As I imagine superhuman computer-engineers, to whatever extent I might be barely capable of imagining such vast minds, they could be experientially connected with the worlds that they create. The connection could be so intimate that they could suffer each pain and enjoy each pleasure of each being in each world within their computational reach. And maybe human bodies and minds within their worlds could be transformed, even transfigured as the Bible says of Jesus, and become capable of sharing in that experiential connection with far broader and deeper awareness.

If superhumanity could do this, why would they? An experiential connection between creator and created could serve at least a couple purposes. First, it could provide the creator with a perpetual opportunity to learn and grow through infinitely diverse rich experiences. And second, it could serve as an ethical limit on the risks to which a creator would be willing to expose a creation, knowing that she would suffer all of the consequences of those risks with her creatures.

The only thing I know for sure is that my speculations are wrong to some extent. But they provoke recognition of strong feelings that I associate with the importance of individuals and the details of their experiences. When I make my feeble attempt to imagine the greatest of superhuman minds, not only in power but also in the virtues that I revere, I’m moved to imagine that which could and would concern itself deeply with personal specificities.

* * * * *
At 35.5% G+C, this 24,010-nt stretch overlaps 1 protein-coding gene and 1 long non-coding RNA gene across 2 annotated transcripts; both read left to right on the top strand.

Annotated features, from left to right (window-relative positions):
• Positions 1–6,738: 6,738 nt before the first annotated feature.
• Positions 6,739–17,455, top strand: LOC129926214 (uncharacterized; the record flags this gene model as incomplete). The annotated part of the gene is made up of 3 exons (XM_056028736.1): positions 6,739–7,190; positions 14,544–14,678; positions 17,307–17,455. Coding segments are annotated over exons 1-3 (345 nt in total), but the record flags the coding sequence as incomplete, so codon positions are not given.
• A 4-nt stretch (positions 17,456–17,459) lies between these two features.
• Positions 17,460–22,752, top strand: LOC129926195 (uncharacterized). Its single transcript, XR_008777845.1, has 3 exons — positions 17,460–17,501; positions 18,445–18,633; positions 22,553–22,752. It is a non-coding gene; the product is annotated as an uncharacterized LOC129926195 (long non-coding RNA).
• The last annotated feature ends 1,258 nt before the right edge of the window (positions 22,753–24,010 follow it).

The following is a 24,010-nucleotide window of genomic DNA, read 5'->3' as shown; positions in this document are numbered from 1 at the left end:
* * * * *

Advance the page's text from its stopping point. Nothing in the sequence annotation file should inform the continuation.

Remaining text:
That, in turn, influences me. Worshipping through emulation, I aim to become like the God that I imagine – like the Christ that Jesus exemplifies in my understanding. Encouraged by my imagination of their unique compassion for me individually, I reach out more thoughtfully and carefully, and thereby effectively, to others around me. And through such effort, I actually become increasingly better at the task – actually more compassionate, maybe even eventually approximating how I now imagine God.

Historical Jesus and Scriptural Jesus

I suppose that I should acknowledge again, for the sake of my skeptic friends, that we don’t really know much about an historical Jesus. There was even a time when it was fashionable among academics to doubt that a historical Jesus ever existed. That has subsided considerably, with most scholars now consenting that Jesus of Nazareth was probably a real person.

How well do the scriptures present the historical Jesus? What about all of those miracles? I can’t answer that for you. Again, I wasn’t there.

That’s an ambiguity that I’m comfortable with. And it’s not to say that I don’t care about how well scriptures present the historical Jesus. I do care, for all the reasons I mention above. But I’m okay with whatever we discover as our efforts at history and archeology progressively reveal more.